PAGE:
Bobby Fischer was a confident player, there is no disputing that.
Last time, we saw how his confidence could be his greatest weakness, as he pressed too hard in a drawish endgame and gave up his bishop in the 1972 world championship match with Spassky.
Today, IM Keaton Kiewra shows you how Fischer — undaunted — boldly challenged Spassky in the Russian’s best opening during the same match, with spectacular results.
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Did Bobby Fischer blunder his bishop in game one of the 1972 world championship match against Boris Spassky?
IM Keaton Kiewra argues that he did not, proposing instead that Fischer gave up the bishop in a bold attempt to win a drawn endgame.
IM Kiewra shows you why this did not work, and discusses what could have led Fischer to press for a win when he should not have.
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How do you beat weaker players in the endgame?
GM Melikset Khachiyan shows you how with his own game against a lower-rated international master.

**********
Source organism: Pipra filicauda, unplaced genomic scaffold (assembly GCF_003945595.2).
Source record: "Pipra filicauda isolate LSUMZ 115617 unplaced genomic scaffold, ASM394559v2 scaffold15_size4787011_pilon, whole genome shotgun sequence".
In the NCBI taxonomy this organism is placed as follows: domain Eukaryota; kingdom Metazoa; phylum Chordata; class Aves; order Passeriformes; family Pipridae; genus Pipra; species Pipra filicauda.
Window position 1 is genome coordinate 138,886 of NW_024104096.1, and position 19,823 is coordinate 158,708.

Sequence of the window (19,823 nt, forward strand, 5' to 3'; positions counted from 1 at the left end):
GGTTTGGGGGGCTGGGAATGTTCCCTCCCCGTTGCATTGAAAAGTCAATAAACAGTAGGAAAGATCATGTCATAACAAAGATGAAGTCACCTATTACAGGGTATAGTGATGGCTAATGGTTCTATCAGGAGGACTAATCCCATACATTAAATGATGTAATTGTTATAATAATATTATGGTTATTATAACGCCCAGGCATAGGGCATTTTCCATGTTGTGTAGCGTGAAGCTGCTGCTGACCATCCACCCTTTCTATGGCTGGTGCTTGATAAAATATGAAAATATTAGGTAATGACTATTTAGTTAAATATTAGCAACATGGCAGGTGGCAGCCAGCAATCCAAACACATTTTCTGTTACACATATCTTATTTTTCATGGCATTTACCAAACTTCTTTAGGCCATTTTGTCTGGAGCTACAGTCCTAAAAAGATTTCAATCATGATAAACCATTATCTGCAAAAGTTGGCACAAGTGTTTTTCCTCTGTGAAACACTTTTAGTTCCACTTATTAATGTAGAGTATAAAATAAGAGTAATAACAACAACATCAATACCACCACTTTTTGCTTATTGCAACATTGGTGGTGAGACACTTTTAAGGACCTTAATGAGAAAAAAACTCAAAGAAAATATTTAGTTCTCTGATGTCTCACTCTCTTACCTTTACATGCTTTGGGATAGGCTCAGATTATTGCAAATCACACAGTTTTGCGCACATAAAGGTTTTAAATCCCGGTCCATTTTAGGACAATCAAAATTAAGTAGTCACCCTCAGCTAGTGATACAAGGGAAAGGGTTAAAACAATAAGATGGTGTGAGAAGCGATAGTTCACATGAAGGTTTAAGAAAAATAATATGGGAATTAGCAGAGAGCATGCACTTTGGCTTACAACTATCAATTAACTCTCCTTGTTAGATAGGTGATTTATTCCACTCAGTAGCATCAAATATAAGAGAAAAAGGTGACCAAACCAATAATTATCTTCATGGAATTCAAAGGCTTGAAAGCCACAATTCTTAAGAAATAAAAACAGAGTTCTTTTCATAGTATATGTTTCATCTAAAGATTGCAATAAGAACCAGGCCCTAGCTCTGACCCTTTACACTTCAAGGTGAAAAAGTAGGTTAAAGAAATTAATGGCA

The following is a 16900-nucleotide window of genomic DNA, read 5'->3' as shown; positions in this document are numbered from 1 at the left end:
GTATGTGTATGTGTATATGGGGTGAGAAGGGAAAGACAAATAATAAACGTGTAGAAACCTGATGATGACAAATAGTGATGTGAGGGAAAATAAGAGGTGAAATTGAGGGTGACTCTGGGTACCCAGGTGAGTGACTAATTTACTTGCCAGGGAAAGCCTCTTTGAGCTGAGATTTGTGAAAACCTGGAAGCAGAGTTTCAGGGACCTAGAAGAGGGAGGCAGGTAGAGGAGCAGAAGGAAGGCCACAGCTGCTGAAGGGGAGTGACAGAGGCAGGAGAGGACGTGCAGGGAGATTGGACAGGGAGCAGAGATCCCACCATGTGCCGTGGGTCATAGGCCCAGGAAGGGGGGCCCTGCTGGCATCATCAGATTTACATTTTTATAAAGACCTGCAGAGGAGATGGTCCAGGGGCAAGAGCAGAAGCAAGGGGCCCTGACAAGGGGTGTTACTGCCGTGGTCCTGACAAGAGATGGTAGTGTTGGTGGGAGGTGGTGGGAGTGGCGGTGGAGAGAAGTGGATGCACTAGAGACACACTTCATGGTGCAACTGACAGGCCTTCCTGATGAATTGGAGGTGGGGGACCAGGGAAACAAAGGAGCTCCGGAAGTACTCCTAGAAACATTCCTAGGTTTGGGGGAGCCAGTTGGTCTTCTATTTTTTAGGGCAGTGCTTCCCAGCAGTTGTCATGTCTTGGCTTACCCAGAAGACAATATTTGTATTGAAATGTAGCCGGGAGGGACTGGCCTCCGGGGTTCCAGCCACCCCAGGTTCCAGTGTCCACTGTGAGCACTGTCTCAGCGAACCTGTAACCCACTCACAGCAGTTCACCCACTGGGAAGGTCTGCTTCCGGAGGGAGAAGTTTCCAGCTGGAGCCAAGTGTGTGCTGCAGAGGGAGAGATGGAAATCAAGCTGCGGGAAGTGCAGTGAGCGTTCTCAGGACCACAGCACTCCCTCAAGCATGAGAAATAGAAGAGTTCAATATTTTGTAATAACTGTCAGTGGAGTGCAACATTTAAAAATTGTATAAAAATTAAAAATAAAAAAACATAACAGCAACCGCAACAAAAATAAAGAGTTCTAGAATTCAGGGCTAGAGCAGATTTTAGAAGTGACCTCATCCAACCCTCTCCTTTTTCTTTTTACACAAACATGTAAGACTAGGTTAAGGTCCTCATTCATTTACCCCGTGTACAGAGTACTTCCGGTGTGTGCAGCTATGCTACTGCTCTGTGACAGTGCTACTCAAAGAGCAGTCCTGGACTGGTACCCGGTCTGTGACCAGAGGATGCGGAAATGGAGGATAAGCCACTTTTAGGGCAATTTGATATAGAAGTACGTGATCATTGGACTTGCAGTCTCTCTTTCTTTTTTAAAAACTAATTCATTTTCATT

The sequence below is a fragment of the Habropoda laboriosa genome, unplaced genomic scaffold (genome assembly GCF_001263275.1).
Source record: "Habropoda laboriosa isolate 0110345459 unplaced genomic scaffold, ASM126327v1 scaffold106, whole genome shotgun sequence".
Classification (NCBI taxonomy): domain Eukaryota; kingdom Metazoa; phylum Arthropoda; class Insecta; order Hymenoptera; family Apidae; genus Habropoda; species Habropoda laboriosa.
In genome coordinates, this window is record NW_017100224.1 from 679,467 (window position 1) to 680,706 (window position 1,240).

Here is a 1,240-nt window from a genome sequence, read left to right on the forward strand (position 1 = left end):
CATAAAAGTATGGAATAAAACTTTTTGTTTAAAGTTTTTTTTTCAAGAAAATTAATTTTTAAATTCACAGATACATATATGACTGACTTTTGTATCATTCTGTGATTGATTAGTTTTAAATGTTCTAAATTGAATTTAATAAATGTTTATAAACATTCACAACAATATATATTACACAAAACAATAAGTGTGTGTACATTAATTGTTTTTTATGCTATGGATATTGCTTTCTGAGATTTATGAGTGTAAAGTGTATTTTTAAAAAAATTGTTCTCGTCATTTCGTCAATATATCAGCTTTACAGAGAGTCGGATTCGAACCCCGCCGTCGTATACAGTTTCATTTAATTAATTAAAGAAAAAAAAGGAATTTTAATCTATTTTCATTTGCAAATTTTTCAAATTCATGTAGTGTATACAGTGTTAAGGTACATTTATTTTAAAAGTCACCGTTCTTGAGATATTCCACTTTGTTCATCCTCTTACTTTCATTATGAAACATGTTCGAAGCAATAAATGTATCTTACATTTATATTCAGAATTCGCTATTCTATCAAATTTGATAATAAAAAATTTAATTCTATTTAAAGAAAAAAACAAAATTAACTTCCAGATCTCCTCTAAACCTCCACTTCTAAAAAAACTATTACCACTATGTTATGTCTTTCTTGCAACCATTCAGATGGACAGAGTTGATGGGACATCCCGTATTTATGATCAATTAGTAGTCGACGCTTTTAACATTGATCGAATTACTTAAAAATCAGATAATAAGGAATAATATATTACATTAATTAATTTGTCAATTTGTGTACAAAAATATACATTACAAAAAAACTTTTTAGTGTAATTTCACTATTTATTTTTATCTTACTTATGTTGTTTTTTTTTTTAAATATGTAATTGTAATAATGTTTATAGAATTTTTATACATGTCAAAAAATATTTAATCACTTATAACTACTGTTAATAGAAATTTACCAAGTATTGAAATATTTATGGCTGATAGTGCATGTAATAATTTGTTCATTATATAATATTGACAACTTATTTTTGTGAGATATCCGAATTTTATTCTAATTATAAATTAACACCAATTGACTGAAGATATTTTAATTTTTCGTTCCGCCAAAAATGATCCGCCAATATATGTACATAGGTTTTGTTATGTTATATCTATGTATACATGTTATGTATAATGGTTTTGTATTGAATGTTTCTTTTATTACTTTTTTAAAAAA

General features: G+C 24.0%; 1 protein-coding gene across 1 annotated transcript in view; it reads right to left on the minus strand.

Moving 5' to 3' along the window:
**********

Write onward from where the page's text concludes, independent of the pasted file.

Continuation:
Learn how a powerfully placed knight can dominate a bishop in a pawn endgame, even with pawns on both sides of the board. | Watch video
FM Elliot Liu continues his analysis of an instructive Aron Nimzowitsch game on the art of keeping the initiative.
The game starts with an amazing string of moves by Nimzowitsch that improves his position while keeping his opponent occupied and reacting to threats.
Watch how Nimzowitsch magically turns a dormant rook into a monster in two moves, then optimizes his other pieces. If you’ve ever seen a good knight vs. a bad bishop, you will recognize the power of Nimzo's ultimate plan. | Watch video
IM Keaton Kiewra shows you how to win three of the most important and entertaining zugzwang endgames:
1. Rook vs. knight.
2. Queen vs. rook.
3. Extra pawns with opposite-colored bishops.
If you find yourself on the better side of these endgames, try to reach these famous zugzwang positions and make your opponents move into their own demise. | Watch video